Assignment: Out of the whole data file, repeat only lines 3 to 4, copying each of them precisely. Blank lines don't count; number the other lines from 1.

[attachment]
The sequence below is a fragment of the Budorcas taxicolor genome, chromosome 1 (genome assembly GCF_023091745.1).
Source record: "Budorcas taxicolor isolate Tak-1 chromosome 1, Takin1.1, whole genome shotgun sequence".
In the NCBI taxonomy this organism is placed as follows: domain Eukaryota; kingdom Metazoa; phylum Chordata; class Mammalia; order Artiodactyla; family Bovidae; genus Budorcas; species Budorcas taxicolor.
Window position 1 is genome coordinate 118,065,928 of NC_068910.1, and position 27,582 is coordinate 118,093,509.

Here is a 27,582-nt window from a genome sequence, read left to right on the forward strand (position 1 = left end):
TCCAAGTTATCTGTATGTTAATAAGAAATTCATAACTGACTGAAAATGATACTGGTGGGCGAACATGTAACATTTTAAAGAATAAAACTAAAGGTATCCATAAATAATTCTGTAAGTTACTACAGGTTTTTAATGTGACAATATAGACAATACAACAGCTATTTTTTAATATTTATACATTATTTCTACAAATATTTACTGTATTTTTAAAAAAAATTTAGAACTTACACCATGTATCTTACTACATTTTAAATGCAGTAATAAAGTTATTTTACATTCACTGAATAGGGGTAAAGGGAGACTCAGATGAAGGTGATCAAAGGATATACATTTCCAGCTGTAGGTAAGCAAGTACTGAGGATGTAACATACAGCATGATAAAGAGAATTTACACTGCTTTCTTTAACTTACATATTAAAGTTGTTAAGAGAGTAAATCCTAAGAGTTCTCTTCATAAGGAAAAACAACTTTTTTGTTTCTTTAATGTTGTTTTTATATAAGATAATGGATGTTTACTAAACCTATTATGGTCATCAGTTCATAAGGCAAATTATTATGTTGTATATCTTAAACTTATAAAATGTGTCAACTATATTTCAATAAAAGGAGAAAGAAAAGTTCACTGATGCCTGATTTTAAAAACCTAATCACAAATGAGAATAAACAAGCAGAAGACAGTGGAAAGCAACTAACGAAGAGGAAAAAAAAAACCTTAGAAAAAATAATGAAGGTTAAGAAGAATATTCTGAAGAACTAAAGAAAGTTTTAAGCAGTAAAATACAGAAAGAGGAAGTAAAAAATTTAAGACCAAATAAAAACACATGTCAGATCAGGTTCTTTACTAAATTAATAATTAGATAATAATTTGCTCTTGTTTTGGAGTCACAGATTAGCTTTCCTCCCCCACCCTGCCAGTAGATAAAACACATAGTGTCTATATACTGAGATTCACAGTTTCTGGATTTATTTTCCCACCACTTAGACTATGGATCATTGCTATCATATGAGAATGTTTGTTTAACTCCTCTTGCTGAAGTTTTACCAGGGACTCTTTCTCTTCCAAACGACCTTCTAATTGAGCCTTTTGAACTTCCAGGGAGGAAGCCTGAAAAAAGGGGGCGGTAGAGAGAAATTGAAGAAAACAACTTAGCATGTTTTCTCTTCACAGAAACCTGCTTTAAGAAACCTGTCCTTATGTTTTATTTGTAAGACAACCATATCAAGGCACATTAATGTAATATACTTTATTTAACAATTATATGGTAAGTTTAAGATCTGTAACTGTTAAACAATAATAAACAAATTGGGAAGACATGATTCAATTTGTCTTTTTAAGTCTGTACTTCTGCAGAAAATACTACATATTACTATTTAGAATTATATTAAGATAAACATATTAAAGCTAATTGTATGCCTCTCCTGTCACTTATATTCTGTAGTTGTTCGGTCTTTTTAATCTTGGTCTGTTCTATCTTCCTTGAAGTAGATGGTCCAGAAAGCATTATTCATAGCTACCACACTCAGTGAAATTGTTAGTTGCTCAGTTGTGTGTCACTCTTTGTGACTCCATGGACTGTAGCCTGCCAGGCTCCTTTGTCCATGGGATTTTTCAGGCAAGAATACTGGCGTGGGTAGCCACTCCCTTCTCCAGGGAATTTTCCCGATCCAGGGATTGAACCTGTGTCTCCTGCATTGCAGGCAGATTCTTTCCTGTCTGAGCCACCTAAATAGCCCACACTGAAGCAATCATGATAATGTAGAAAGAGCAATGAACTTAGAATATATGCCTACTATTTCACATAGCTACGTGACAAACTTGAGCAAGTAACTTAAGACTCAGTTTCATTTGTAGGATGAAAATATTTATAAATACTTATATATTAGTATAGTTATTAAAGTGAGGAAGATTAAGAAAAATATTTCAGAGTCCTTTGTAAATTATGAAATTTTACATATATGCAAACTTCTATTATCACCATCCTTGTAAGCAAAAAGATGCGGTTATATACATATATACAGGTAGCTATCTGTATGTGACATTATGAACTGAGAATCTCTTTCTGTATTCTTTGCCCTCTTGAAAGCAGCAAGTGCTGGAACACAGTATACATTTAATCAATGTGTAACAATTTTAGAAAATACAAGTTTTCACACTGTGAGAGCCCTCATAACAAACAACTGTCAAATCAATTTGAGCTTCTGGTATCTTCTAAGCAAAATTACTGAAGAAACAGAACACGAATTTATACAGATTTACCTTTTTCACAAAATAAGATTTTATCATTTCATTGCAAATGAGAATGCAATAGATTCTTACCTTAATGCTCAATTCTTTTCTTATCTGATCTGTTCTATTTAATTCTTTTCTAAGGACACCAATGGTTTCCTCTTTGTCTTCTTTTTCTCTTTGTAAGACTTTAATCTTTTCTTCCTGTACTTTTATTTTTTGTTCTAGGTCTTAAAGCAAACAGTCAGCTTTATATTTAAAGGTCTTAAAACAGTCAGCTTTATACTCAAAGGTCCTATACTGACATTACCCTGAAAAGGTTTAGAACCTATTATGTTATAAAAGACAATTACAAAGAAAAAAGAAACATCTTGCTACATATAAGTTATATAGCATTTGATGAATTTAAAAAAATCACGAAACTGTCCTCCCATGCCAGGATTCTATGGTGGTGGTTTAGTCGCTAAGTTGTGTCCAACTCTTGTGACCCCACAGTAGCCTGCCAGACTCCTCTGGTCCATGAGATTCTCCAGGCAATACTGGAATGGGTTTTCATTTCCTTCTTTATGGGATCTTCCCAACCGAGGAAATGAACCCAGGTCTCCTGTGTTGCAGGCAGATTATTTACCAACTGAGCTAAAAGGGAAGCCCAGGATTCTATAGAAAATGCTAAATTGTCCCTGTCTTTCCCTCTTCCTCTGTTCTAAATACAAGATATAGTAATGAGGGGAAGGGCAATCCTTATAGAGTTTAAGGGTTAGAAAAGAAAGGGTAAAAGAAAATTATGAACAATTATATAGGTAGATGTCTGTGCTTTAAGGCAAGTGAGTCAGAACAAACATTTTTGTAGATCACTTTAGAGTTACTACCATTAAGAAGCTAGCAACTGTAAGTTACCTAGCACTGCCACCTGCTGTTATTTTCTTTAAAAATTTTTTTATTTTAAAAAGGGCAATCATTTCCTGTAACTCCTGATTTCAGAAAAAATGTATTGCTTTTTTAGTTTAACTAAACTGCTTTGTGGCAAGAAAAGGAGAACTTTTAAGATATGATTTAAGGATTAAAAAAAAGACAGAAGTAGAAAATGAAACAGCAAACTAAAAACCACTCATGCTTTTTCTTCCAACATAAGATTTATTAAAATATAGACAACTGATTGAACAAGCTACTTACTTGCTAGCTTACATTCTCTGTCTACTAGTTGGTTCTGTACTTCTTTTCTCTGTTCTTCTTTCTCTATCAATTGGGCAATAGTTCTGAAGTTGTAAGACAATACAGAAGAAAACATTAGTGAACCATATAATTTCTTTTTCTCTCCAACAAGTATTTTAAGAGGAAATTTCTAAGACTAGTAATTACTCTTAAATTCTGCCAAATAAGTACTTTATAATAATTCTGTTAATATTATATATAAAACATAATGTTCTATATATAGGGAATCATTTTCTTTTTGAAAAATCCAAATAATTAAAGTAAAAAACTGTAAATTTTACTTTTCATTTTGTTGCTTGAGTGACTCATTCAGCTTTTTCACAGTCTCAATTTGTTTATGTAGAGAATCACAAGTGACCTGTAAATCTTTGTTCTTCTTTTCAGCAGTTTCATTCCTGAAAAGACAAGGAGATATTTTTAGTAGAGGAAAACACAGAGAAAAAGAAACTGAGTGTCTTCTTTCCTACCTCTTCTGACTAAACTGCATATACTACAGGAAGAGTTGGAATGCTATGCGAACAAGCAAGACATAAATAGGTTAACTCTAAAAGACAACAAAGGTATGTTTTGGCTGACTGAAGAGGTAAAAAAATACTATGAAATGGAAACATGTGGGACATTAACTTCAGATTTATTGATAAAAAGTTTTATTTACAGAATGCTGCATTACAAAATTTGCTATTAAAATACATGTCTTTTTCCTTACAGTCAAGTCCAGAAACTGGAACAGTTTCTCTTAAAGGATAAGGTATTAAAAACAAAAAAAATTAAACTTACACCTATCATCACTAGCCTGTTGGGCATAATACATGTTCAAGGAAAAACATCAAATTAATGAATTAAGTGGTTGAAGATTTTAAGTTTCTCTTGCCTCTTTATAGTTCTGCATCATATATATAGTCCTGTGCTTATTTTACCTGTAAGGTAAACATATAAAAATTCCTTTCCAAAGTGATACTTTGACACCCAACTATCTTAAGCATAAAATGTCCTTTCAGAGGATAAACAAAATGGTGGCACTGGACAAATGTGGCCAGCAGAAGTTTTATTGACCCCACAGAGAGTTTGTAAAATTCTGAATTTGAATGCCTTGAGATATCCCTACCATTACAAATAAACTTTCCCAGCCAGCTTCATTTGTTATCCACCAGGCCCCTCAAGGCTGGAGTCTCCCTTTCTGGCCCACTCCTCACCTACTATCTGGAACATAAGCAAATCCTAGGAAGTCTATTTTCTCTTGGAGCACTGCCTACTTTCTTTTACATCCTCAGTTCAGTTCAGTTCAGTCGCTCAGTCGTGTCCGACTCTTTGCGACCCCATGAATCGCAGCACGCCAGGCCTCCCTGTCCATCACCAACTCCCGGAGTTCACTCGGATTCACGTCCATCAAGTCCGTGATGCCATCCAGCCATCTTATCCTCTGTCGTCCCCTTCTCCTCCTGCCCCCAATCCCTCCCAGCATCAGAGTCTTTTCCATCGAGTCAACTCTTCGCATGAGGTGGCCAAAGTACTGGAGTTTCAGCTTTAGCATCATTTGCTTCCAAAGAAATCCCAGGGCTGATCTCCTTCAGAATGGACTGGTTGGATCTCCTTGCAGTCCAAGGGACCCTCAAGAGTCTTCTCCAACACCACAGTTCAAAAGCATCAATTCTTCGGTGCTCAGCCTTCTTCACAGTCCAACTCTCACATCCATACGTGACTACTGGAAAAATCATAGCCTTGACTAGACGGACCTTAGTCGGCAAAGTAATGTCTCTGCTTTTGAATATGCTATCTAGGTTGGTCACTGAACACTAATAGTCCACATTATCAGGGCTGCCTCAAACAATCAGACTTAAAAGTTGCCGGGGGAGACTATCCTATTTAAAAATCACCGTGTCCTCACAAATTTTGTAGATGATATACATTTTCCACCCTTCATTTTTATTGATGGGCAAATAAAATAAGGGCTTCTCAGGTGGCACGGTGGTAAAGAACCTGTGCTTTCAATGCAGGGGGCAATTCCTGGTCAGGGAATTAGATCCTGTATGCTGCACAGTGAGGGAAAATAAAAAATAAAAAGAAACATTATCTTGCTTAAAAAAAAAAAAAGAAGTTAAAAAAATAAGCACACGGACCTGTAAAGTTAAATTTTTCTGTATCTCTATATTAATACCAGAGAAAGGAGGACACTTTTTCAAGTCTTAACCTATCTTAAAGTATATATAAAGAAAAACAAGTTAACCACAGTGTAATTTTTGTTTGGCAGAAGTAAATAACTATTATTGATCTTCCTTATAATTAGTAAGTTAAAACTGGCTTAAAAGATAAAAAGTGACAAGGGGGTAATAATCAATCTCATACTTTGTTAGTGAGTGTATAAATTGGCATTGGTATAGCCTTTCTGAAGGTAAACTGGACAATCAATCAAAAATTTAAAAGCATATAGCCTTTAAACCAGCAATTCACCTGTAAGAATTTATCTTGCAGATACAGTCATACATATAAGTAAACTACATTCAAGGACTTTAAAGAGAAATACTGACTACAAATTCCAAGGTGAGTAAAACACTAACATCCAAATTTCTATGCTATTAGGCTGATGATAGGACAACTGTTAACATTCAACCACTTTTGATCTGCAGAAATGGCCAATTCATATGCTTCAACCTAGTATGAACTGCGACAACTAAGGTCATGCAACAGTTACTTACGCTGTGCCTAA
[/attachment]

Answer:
In the NCBI taxonomy this organism is placed as follows: domain Eukaryota; kingdom Metazoa; phylum Chordata; class Mammalia; order Artiodactyla; family Bovidae; genus Budorcas; species Budorcas taxicolor.
Window position 1 is genome coordinate 118,065,928 of NC_068910.1, and position 27,582 is coordinate 118,093,509.